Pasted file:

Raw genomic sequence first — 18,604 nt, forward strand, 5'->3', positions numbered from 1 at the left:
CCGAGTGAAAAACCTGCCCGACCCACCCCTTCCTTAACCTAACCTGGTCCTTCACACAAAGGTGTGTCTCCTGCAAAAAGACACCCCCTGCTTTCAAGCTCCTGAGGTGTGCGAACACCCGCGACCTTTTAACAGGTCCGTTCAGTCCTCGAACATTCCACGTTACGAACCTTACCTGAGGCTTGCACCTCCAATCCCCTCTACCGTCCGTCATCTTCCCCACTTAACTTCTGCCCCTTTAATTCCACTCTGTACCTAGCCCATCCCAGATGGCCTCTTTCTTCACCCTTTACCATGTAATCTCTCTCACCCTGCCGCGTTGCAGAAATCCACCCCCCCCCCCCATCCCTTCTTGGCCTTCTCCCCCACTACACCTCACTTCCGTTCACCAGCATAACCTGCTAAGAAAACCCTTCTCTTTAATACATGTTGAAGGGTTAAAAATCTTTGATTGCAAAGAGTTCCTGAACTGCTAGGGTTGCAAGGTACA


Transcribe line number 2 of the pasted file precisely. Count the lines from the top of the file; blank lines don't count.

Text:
CCGAGTGAAAAACCTGCCCGACCCACCCCTTCCTTAACCTAACCTGGTCCTTCACACAAAGGTGTGTCTCCTGCAAAAAGACACCCCCTGCTTTCAAGCTCCTGAGGTGTGCGAACACCCGCGACCTTTTAACAGGTCCGTTCAGTCCTCGAACATTCCACGTTACGAACCTTACCTGAGGCTTGCACCTCCAATCCCCTCTACCGTCCGTCATCTTCCCCACTTAACTTCTGCCCCTTTAATTCCACTCTGTACCTAGCCCATCCCAGATGGCCTCTTTCTTCACCCTTTACCATGTAATCTCTCTCACCCTGCCGCGTTGCAGAAATCCACCCCCCCCCCCCATCCCTTCTTGGCCTTCTCCCCCACTACACCTCACTTCCGTTCACCAGCATAACCTGCTAAGAAAACCCTTCTCTTTAATACATGTTGAAGGGTTAAAAATCTTTGATTGCAAAGAGTTCCTGAACTGCTAGGGTTGCAAGGTACA